SLOTA eager to keep good relations with the Korean investors.
A long awaited buy out of 56 hectares of land near Žilina started last week. Korean investors have been trying to obtain the land for months to complete the construction of a new Hyundai/ KIA car plant in the region.
The reluctant landowners finally decided sell their land for Sk350 (€9.17) per square metre - roughly three times the official evaluation price of Sk140/150 per square metre (€3.7/4).
The landowners are not selling to the state directly, however. They are signing contracts with three unnamed business people that decided to buy the land at an inflated price in the hopes of exchanging it with land administered by Slovakia's Land Fund.
Currently, state-administered land is difficult to purchase. The investors have a better chance of obtaining state land through a land swap.
Economy Minister Pavol Rusko said that the state could not pay more than the official evaluation price. "We can only give them the highest possible price from the official evaluation report. Nothing more," he said repeatedly. For many involved, the land exchange seems like an optimal solution to the problem.
There is one more obstacle standing in the way before the deal can be concluded. The government has to officially agree to the investors' land exchange request. To do that, the cabinet has to meet and endorse a decision, which it will do after the Easter holidays. Previously, the economy minister promised to solve the KIA land dispute by mid-March.
Meanwhile, Rusko has decided to involve Agriculture Minister Zsolt Simon. The Economy Ministry forwarded all the documentation of the land exchange to Simon, including an analysis of what the swap would mean for the state.
"In our view, this step [exchange of land] would be the fastest solution, which would solve the problem of obtaining the land near Žilina [for the KIA plant] without any problems" Maroš Havran, the spokesperson for the Economy Ministry, told The Slovak Spectator.
However, Simon shuffled the cards a little when he announced that he had an alternative solution up his sleeve. He does not like the idea of exchanging land. "Exchange contracts can be vague. Therefore, I propose that the cabinet take a more transparent solution," said Simon.
The Slovak Spectator asked Havran if he knew what Simon's proposal might be. He said that he had a good idea, since the cabinet had already met unofficially. But he does not want to specify any details before the cabinet makes an official announcement.
The Slovak Spectator asked Ján Slota, the mayor of Žilina, if he knew what the proposals were. "[Simon's] proposals are so unrealistic that it seems he is prolonging the case artificially. His proposal forwarded last week recommended that the government pay the SK350. If we did that, it would mean the first domino tile would fall. It would have huge consequences, and I think that all pending strategic investment projects would grind to a halt."
Mayor Slota urges the government to make a decision by March 30. "I simply don't understand why the cabinet decided to meet after the holidays. If I was the prime minister, I would call an emergency meeting, even if it was at midnight, straight away!" Slota told The Slovak Spectator.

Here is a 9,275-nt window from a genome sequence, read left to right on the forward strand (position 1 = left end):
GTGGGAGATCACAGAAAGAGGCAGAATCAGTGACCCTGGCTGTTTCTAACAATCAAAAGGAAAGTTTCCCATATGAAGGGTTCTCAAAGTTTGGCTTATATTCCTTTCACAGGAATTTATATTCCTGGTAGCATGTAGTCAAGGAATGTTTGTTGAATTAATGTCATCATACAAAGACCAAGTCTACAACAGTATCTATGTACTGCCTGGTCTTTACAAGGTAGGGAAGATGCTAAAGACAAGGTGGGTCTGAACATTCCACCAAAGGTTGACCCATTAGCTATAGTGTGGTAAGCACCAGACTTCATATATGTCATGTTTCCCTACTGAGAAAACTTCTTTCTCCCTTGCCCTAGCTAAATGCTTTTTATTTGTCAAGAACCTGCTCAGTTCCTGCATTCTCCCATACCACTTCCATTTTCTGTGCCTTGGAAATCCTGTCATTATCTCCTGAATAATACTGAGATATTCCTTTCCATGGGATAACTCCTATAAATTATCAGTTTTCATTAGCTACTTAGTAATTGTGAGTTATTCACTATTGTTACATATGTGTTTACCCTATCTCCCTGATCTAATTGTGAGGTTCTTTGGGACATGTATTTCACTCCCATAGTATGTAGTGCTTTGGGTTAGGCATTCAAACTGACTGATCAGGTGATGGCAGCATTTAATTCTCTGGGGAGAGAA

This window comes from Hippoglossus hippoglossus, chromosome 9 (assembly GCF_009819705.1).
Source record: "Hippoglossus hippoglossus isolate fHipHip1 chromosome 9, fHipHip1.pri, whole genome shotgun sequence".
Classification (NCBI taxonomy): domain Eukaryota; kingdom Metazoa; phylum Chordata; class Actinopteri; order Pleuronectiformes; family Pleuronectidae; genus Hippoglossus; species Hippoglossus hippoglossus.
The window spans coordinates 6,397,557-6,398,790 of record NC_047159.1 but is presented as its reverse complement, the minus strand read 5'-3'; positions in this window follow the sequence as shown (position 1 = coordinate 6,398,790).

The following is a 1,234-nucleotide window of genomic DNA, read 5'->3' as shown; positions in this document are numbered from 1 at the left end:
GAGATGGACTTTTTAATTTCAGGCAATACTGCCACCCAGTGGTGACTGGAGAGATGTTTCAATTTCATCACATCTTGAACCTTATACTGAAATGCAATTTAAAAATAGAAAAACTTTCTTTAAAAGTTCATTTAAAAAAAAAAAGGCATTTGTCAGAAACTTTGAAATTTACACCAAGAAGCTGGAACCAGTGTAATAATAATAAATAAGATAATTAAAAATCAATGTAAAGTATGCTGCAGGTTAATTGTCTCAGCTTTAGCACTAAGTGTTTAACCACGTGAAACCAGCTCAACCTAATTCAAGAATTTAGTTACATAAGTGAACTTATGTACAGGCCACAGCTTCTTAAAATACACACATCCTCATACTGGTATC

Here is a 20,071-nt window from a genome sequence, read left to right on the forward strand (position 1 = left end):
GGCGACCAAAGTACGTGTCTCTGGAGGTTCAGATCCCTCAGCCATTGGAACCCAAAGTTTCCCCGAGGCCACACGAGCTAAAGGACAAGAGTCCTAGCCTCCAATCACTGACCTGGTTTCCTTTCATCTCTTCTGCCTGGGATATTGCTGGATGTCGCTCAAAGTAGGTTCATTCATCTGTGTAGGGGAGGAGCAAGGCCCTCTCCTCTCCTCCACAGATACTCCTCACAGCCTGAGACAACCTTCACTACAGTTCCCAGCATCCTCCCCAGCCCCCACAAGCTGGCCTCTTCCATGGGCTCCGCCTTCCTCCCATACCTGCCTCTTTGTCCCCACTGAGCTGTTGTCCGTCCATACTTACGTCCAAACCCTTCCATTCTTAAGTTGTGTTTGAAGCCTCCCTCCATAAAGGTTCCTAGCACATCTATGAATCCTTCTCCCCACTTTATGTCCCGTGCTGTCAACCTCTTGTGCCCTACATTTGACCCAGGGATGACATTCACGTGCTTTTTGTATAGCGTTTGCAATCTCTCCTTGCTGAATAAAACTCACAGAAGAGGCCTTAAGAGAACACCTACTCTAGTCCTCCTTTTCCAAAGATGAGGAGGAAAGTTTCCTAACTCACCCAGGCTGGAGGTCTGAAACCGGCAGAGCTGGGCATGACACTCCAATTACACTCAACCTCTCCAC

The Economy Ministry spokesperson, Havran, said the cabinet is very careful and is taking its time. "The cabinet wants to be 100 percent sure that the solution of obtaining the land for the KIA plant is legislatively clean and that there won't be any contradictions today or in the future," he said.
Havran does not see any problems with delays, either. According to him, the issue of buying the land from the unnamed business people and exchanging it for state-administered land are two separate issues.
The lawyer representing the landowners, Marián Kočner, said that the final decision in connection with the land exchange belongs to the cabinet.
The landowners, the Economy Ministry and the Slovak Land Fund have already spent three months preparing land exchange contracts. The contracts ensure that the land bought by the three business people would be then exchanged for land from the Slovak Land Fund.
"The exchange contract already exists, but it is still not clear which state-administered land the investors are interested in," said Ľudovít Kavjak from the Slovak Land Fund.
The building works of the KIA plant are almost five months behind schedule. Slota can already see the consequences of prolonging the dispute. Three other Korean sub-suppliers have decided to move their operation plants to Trnava Industrial Park.
"The reason [for this decision] is only one, and it is well known to all. It is the result of prolonging the transfer of land from one owner to another. And also, the price of land in Trnava is much lower compared to Žilina," Slota said. He added that Žilina has lost an opportunity to employ another 1,500 people who will now be employed in Trnava.
The building works are continuing on the land that has already been bought out. However, construction has slowed down because of bad weather. Meanwhile, the Korean investors are getting increasingly nervous, as they are anxious to start building on the disputed land.
By the end of January, corporations GovInvest I and II had already purchased 174 hectares of land out of a requisite 230 for the KIA plant. According to investment plans, the building works should be finished by September 2005. Trial production should start the following May. Real production will start January 2007.
28. Mar 2005 at 0:00 | Magdalena MacLeod